Steve Mitchell-US PRESSWIRE
The Blue Jays/Marlins mega trade briefly takes over an Astros website.
Chris beat me to it this morning, talking about the huge Blue Jays/Marlins trade and comparing that to what Ed Wade was able to get for Hunter Pence and Michael Bourn. Hint: Wade actually looks pretty good in comparison. Here are some other thoughts on the trade and the rest of the hot stove league:
- Richard Justice provides some perspective here on the outrage that the Marlins are blowing up their team again. Last year's squad was not good, but they were also expecting a bunch of guys to come together into a cohesive team pretty quickly. The Dodgers proved last season that you can't just trade for 10 new players and expect to immediately play better. Signing a bunch of guys is no different.
- Still, this is a horrible sign for the Marlins franchise, and could possibly have repercussions for all other teams. Dave Cameron over at FanGraphs hits this right on the head when he says that as long as Jeffrey Loria owns the Marlins, they will never be competitive. They will never be able to attract quality free agents or keep their own players long term. At least, that will be the case right now. Who knows how much will change as time passes and we get past this roster armaggedon.
- As for affecting the rest of the league, you better believe every free agent's agent is telling him about this and to be careful where he signs. I bet a lot of guys will be pushing for no-trade clauses if they sign with teams who are not instant contenders or were contenders last season. Does that mean Houston will have a harder time signing players? I think they have to be affected. They weren't fishing in the deep end of the market any way, but this has to hurt their chances of signing guys who they may not have pre-existing relationships with.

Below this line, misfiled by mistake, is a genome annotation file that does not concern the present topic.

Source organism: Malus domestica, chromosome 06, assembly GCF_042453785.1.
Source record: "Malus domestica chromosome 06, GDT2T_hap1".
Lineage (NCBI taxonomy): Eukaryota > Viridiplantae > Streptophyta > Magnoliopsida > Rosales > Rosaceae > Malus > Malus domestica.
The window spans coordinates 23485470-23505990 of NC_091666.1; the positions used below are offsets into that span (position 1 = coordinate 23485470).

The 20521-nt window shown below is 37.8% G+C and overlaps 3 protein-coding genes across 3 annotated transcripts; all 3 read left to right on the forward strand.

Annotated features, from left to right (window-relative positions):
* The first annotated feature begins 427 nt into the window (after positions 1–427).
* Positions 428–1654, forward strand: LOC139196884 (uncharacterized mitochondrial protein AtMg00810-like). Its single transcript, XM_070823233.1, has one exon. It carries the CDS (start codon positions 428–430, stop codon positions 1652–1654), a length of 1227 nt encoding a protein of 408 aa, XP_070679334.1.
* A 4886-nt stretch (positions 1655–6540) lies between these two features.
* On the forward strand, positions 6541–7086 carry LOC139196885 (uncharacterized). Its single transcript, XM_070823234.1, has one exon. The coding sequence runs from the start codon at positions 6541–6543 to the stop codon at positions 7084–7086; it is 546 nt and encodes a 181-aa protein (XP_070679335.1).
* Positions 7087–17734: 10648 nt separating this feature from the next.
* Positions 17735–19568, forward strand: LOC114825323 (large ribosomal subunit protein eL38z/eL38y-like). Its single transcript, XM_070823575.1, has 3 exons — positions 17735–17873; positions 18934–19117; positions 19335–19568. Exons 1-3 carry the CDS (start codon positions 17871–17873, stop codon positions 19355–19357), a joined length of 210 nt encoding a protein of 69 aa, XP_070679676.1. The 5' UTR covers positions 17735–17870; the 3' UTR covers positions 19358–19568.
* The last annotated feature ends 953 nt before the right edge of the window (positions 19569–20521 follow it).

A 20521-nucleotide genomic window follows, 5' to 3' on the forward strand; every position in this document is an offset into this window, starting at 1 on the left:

- One last thing on this move and what it does for the Marlins: you have to think that Giancarlo Stanton will be out the door eventually. Not until he reaches abitration, sure, but sometime shortly after that. If he asks for a trade, Houston should definitely jump on that offer, but I see it more likely that the Marlins hold onto him until he becomes a free agent and then he can sign elsewhere. In that situation, can't you see Houston making a big play for him then? Assuming he holds up injury-wise, he'd be a great, power-hitting addition to the lineup with Singleton, Springer and Correa.
- Torii Hunter signed with the Tigers today on a two-year deal. This is good and bad for Houston, since Hunter could have made a nice option in the outfield for the Astros. But, when he started drawing the interest he did, it was inevitable he'd sign somewhere else. What this does, though, is set a precedent on the market that works in Houston's favor. A two-year deal would be right up Houston's alley with the kind of free agents they'll be chasing, so getting a contract like that out there will only help this winter.
- Jed Lowrie has been drawing interest. That's no surprise, since we knew he was drawing interest at the trade deadline. it's also unlikely the Astros move him, unless someone comes up with a knockout offer. That's how I'd like it to be, since I think Lowrie can hit 30 home runs while playing solid defense at short next season. If he does that, he has a ton more value to Houston than he does right now.
- Any hope that the Astros might sign Mike Napoli appears to be dwindling, since the Yankees and Red Sox appear to be interested. To have any hope, Houston needed the contending and big market teams to be out of it. They are not, so expect the Astros to move on.
- Ditto for Kevin Youkilis, who's drawing interest from six teams not named the Astros. Youk would make a lot of sense, but if he's bidded up by all these other teams, he's probably out of Houston's price range.
- Here's an interesting note as a sideline to the Justin Upton trade rumors. It appears Atlanta nixed a deal with the Rangers that would have sent Andrelton Simmons to Texas for third baseman Mike Olt. That just confirms how important a good shortstop is for teams, and why Lowrie should be valued accordingly by the Astros.